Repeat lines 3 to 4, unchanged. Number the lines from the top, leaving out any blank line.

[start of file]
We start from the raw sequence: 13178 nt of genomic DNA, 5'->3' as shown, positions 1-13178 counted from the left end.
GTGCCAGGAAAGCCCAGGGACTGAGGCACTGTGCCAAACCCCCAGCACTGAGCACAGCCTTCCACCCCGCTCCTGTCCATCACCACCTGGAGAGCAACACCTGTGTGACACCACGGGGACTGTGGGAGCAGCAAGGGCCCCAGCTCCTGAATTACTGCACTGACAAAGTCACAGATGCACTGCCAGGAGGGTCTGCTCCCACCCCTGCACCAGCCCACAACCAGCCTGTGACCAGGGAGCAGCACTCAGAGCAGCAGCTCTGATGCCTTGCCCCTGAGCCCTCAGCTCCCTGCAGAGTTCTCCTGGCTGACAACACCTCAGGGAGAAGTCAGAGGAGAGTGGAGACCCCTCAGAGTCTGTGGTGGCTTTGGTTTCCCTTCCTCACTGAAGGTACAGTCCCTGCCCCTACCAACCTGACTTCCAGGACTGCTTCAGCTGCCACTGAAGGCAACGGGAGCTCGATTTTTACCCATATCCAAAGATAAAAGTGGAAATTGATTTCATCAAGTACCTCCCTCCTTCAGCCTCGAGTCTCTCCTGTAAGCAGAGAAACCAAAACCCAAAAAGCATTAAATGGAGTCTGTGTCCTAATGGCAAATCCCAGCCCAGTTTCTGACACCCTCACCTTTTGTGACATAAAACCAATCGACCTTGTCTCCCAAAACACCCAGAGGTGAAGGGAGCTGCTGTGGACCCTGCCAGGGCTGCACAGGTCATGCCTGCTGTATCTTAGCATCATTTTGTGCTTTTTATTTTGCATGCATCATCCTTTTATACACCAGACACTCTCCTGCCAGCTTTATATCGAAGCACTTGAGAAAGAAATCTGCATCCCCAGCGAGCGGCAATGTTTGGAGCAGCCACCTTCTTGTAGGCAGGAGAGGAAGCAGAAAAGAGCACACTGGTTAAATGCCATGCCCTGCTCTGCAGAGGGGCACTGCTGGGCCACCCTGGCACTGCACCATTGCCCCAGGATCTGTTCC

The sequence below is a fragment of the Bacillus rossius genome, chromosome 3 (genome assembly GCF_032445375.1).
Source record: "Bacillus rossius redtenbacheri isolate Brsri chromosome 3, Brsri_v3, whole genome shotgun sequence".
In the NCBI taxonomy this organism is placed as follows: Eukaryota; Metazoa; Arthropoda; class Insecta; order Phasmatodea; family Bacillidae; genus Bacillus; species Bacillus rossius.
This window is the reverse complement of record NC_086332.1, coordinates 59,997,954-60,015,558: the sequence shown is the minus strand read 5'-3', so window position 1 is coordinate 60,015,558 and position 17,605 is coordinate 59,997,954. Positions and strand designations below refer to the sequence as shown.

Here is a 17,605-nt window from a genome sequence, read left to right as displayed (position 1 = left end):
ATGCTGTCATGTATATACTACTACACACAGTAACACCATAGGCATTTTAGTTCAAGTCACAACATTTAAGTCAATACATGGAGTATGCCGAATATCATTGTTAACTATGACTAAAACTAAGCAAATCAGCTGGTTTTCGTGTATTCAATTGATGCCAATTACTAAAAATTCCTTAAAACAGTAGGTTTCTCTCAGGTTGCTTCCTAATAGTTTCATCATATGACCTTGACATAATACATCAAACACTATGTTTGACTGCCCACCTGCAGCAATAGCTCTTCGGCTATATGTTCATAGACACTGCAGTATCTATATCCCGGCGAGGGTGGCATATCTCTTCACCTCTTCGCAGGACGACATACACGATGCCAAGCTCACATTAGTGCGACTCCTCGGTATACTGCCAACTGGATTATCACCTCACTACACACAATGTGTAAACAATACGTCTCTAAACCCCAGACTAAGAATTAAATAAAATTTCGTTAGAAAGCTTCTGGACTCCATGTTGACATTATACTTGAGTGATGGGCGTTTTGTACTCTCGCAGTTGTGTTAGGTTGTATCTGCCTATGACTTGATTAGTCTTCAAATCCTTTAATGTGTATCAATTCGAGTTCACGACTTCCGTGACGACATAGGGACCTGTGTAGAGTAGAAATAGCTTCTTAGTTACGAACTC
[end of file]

The sequence below is a fragment of the Bacillus rossius genome, chromosome 3 (genome assembly GCF_032445375.1).
Source record: "Bacillus rossius redtenbacheri isolate Brsri chromosome 3, Brsri_v3, whole genome shotgun sequence".